back-tracking to help out a teammate.
I was curious as to what people thought.
I understand that the Grand Tours are different, and the multi-day GC means limiting time losses & not necessarily crossing the line first.
However, if it was my call, I'd have had Gusev stop.
It was 45K to go and hey, ya never know, they could get stuck at a train crossing!!!
It was actually around 30k to go when Hincapie went down, and if someone doesn't get straight back up in a race like PR, then there is a good chance they aren't getting back on. No need to take your numbers down from 3 to 2 to 1 rider if you can't help the person who fell. If Gusev had gone back, they would have diminished their number in the selection to just 1 rider, and would have left Hoste isolated. That would have been bad, very bad. I'm also pretty certain that Demol and Johan were watching the group on the TV in the car, and saw immediately that George was hurt, and told their riders to keep going. Head down boys, head down, George is hurt. Something like that.
 

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magnolialover said:
It was actually around 30k to go when Hincapie went down, and if someone doesn't get straight back up in a race like PR, then there is a good chance they aren't getting back on. No need to take your numbers down from 3 to 2 to 1 rider if you can't help the person who fell. If Gusev had gone back, they would have diminished their number in the selection to just 1 rider, and would have left Hoste isolated. That would have been bad, very bad. I'm also pretty certain that Demol and Johan were watching the group on the TV in the car, and saw immediately that George was hurt, and told their riders to keep going. Head down boys, head down, George is hurt. Something like that.
I think they even did hesitate a bit as they were behind the Boonen/Cancellera group that came of that section of pave first as next to Cancellera and possibly even equal to him Hoste was the strongest and probably could have followed them. Hincapie would have to have been super to have gotten on another bike and caught back up. It didn't look like the Disco car was with Hincapie for some time. Once he crashed he was done for no matter what Hoste/Gusev did.
 

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Tomwd3 said:
I have to say, I'm not as impressed with the team tactics.
The indivuduals performed well. Hoste & Gusev made hard efforts at Arenberg and then later to shake Boonen off.
But I do wonder. If it were Boonen, Pozzato & Nuyens in a group with Hincapie, and
Boonen goes down, would Pozzato & Nuyens slow, stop, go back?
Would we expect them to? Could the 2 Disco riders tell immediately that George couldn't continue?
Perhaps George was the "leader" (unless anything bad happens).
You know that if Armstrong hits the deck at the Tour, everybody is going back for him.
I'm sure that there were discussions on the Discovery team bus before the race about what would happen if Hincapie went down. Once the selection was made after Arenberg, the orders were clear: they go to their second option, Hoste, who clearly was on at least equal form to Hincapie. It's up to Hincapie to get back on his own, if he can. If Hoste had been the one to go down, it's the same thing. Hincapie doesn't wait. Those are the tactics a team <u>has</u> to play if they want to win the race. After all, at the end of the day it doesn't matter if Hoste or Hincapie wins the race, as long as one of them does. Those are TEAM tactics.

The Tour isn't a one day race, so of course they go back for Armstrong. He might lose some time, but there's always tomorrow. At Paris-Roubaix, waiting for Hincapie does nothing for your team except guarantee you won't win the race. There is no tomorrow at P-R.
 

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No Tomorrow

and 2 guys in the final 7 or so is tactically superior. had Cancellara not been able to drop Gusev, they would have been in a position to win. But Gusev cracked and since Hoste was playing 'defense' there (like GH was in RVV, except Gusev wasn't working like Hoste)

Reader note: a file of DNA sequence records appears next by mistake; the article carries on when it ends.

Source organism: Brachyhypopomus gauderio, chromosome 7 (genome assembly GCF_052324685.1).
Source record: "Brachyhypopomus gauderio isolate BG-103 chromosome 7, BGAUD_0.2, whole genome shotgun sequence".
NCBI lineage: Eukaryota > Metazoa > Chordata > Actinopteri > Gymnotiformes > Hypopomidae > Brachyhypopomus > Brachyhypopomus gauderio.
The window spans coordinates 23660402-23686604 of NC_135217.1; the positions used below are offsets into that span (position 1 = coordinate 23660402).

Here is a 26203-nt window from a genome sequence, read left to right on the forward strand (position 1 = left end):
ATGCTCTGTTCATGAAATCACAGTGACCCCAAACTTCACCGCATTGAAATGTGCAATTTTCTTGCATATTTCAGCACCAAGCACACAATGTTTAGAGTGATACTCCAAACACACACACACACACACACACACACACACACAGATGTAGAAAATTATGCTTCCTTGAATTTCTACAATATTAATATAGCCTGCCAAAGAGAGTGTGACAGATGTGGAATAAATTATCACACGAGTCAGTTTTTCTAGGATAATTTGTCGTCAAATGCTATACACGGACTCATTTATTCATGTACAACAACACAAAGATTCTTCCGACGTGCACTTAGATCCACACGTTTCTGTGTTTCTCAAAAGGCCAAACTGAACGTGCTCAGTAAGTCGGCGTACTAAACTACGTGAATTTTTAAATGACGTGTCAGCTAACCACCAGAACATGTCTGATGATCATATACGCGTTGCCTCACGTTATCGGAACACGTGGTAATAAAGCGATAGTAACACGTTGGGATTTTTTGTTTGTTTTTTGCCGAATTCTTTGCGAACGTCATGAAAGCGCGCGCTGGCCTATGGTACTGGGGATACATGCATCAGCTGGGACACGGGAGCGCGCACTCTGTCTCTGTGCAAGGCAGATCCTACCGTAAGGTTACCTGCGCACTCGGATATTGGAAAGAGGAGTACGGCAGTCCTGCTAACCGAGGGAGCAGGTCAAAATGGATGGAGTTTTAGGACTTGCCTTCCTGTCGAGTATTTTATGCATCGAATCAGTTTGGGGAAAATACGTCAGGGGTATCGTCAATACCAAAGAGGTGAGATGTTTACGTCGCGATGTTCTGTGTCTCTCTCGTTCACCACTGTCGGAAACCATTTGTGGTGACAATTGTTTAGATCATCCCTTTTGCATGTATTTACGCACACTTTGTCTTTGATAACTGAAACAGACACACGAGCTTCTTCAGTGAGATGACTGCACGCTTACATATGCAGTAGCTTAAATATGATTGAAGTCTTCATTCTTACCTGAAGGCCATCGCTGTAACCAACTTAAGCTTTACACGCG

Fabian had the gap he needed. Lucklily they got to 2 v1 against PVP for 2nd.

But Gusev's behavior on Fabian's wheel was correct (but he couldn't hold) tactics and all it did was point out the tactical failure of having Hoste work with Boonen.
 

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Discussion Starter · #18 ·
Indeed...

No mercy either.Unforgiving.Vicious. Toughest one day race.
mohair_chair said:
I'm sure that there were discussions on the Discovery team bus before the race about what would happen if Hincapie went down. Once the selection was made after Arenberg, the orders were clear: they go to their second option, Hoste, who clearly was on at least equal form to Hincapie. It's up to Hincapie to get back on his own, if he can. If Hoste had been the one to go down, it's the same thing. Hincapie doesn't wait. Those are the tactics a team <u>has</u> to play if they want to win the race. After all, at the end of the day it doesn't matter if Hoste or Hincapie wins the race, as long as one of them does. Those are TEAM tactics.

The Tour isn't a one day race, so of course they go back for Armstrong. He might lose some time, but there's always tomorrow. At Paris-Roubaix, waiting for Hincapie does nothing for your team except guarantee you won't win the race. There is no tomorrow at P-R.
 

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The correct tactics

Of course Hoste and Gusev had to proceed, at that point.
Discovery had a numerical advantage, they had Boonen on the ropes, and time was running out.

In the Worlds (or many other major multi-lap races), you'll notice there are always 2 substitute bikes up front and ready in the team boxes.
These two bikes are those of the first and second leaders.
If a leader goes down or is not on form (like Bettini at the Worlds in Verona, 2004) another bike is immediately subsituted, signalling the 2 new leaders. Move on.

Hincapie didn't simply flat with a team car at the bend or go down with 200km to go.
Hincapie goes down, that hard, with 30 km left, no doubt about it: move it along at that point.
There is no time to waste on "what-if" scenarios.
 

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I think it was correct for Hoste and Gustev to keep riding after GH went down. If GH had hopped up right away and kept riding it would have been easy at any point to drop Gustev back to help him, but he GH wasn't going anywhere. And if GH jumped up and Gustev dropped back, then that dolt Hoste would have probably gone straight to the front and worked, to make it as hard as possible for his teammates to bridge.

What an idiot! What could Hoste have been thinking when he went to the front and worked while Gustev dangled just meters off the back of the breakaway? Then he started waving his arms, before moving to the front and working again. No wonder Gustev couldn't hold Cancelaras wheel!